- 24. Pretty much any major character fits this trope at some point. Jack does it several times each day.
- Wesley trying to prevent Angel from eating his son, as prophecy said he would. Didn't go well.
- Cordelia unwittingly became Jasmine's corporeal agent on the Earth, gradually losing her entire personality in the process. It was so subtle than no one in Angel Investigations noticed until she was too forgone to save.
- In Dollhouse, the end of the series reveals that Boyd is the mysterious founder that everyone assumes is the Real Villain. Turns out he wants to use Caroline's spinal fluid to create a vaccine against imprinting. In hindsight, maybe that wouldn't have been such a bad idea, but (a) he had a Well-Intentioned Extremist way of going about it and (b) he's partially responsible for the rise of imprinting technology, so it's his own fault that the vaccine would be needed in the first place, so he dies thought of as a villain.
- In the Star Trek: The Original Series episode "The Menagerie", Spock actually steals the Enterprise, maroons Kirk on a starbase, and then decides to go to the one place in the whole of the galaxy that is considered forbidden territory in the Federation. Turns out he was on a mercy mission. Kirk's response is something like, "Oh. Well, all right then."
- Zig-Zagged in the new Battlestar Galactica. Virtually every plot in the series revolved upon who was betraying whom.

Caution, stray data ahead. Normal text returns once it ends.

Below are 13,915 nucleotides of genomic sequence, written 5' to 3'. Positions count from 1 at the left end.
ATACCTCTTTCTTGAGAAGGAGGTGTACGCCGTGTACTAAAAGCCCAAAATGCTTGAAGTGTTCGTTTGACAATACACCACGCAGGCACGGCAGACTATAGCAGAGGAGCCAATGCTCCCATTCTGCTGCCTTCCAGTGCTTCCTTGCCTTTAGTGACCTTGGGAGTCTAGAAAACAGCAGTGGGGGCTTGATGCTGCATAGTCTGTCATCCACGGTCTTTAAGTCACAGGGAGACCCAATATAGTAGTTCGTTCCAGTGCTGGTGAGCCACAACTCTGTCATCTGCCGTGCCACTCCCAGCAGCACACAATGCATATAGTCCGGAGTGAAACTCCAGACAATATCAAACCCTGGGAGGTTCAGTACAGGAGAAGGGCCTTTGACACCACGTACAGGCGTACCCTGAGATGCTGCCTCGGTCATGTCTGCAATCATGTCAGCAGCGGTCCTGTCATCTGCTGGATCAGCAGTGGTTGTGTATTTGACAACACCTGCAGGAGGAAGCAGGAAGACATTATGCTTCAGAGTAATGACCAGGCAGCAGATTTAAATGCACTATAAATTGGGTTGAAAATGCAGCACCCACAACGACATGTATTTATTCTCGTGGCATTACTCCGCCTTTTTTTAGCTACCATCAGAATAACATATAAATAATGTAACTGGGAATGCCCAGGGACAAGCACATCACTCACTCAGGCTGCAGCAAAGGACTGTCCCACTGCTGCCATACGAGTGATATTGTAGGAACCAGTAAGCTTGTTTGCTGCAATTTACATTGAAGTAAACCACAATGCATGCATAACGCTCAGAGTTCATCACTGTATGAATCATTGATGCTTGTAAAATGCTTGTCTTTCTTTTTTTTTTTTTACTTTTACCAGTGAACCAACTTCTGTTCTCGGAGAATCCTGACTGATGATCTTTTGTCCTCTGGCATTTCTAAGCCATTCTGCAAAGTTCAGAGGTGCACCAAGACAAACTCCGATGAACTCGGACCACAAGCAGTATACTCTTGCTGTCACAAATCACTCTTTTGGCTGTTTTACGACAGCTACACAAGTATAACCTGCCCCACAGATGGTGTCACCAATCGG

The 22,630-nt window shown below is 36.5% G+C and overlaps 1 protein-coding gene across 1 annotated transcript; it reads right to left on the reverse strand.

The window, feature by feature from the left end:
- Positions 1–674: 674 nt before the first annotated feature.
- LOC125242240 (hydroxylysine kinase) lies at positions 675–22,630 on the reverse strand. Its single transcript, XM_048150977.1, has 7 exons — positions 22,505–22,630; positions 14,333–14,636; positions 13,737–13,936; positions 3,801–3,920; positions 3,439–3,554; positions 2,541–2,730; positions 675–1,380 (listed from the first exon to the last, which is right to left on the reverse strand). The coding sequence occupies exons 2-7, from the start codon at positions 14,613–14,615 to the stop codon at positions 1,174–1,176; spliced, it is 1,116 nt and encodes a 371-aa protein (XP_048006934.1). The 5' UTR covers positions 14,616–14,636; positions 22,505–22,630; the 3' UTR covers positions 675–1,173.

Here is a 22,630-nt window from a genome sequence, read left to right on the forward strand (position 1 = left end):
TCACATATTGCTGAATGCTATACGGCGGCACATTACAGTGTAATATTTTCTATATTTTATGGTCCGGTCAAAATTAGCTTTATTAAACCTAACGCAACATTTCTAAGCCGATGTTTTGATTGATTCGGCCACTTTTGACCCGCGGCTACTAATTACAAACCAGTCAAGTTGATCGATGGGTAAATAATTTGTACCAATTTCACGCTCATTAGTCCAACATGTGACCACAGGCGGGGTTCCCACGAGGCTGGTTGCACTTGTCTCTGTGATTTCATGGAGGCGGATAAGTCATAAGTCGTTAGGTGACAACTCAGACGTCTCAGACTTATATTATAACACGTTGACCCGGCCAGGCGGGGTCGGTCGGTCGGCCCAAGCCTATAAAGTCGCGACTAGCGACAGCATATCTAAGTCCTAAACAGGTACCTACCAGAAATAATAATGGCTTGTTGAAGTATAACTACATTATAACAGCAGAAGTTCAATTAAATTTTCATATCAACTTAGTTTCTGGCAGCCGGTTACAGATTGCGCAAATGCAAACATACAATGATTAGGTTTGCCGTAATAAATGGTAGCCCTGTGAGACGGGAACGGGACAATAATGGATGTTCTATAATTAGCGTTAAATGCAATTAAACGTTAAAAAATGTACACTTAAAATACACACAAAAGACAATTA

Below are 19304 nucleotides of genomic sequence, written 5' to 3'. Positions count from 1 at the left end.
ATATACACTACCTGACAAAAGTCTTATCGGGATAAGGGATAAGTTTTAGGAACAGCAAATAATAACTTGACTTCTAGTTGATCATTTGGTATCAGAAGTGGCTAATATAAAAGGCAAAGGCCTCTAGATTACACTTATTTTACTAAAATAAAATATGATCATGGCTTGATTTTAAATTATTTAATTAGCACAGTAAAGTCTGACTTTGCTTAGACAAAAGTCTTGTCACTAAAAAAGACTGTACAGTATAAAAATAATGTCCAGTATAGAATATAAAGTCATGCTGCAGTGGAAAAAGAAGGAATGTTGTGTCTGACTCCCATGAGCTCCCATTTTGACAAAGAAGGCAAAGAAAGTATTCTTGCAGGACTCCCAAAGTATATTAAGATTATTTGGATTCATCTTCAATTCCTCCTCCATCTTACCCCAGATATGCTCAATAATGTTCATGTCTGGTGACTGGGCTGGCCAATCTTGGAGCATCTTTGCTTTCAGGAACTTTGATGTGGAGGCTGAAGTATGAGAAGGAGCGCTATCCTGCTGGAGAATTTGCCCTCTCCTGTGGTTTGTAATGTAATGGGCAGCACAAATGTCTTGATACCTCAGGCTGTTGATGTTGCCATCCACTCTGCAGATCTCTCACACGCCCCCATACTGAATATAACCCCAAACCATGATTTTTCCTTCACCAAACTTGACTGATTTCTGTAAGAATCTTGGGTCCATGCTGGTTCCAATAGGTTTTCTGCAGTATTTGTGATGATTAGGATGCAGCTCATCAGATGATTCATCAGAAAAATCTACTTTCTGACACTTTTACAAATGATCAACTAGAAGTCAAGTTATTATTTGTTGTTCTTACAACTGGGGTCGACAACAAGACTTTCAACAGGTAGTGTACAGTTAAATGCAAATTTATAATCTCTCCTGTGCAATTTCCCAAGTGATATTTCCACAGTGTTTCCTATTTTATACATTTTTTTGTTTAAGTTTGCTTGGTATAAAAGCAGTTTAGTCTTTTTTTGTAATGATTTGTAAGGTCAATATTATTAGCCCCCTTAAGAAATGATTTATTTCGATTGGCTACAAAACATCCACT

- In NUMB3RS, the team is investigating several deaths caused by a disease thought to be wiped out. In the end, the culprit ends up being one of the scientists responsible for looking after the remaining strains of the virus. He thinks that another outbreak was inevitable, and by infecting a few people, it would force doctors to find a cure and prevent an epidemic in the future. In fact, the team finds him leaving flowers on the graves of his victims.
- Happens in one of the Ace Attorney games (Trials and Tribulations), where the defendant is revealed to have received a blackmail letter calling her out to a remote shack in the mountains, and threatening to reveal her 'secret' if she didn't comply. Who was responsible for this nefarious deed? Why, it was Casanova Wannabe Larry Butz, who considered the letter to be a romantic gesture. The secret he was going to reveal was the (completely imagined on his part) love between them.
- This happens in Sluggy Freelance when Riff is revealed to be a Hereti Corp employee during "Dangerous Days."
- In We're Alive much of the second season is spent looking for The Mole who betrayed the Tower to the Mallers. The third season reveals that it was Kalani but that he only did it because the Mallers had his daughter held captive.
- The Simpsons: Mr. Burns orders Smithers to take a hit out on Homer Simpson after Homer sends him a nasty letter, disappointed with the gift he received for giving his son's blood to save Burns' life. Smithers calls the hit off. When Burns finds out, he literally calls Smithers "Judas!"
- Teen Titans. The first appearance of Red X also fits this trope. He turns out to be Robin, who was trying to get contact with Slade and find out his friends. To do so, he stole items and attacked his friends, who were unaware of what he was doing. Unfortunately, Slade sees right through him and his friends don't think he was justified in tricking them.
- The Captain from Gargoyles could be considered one of the "wrong with disastrous results" variants of this: He really wanted the gargoyles to be accepted and appreciated by the humans rather than just taken for granted in times of war and despised in times of peace. End result of his plan: Most of the gargoyles were slaughtered, and the survivors (both human and gargoyle) rightly hated him for his betrayal.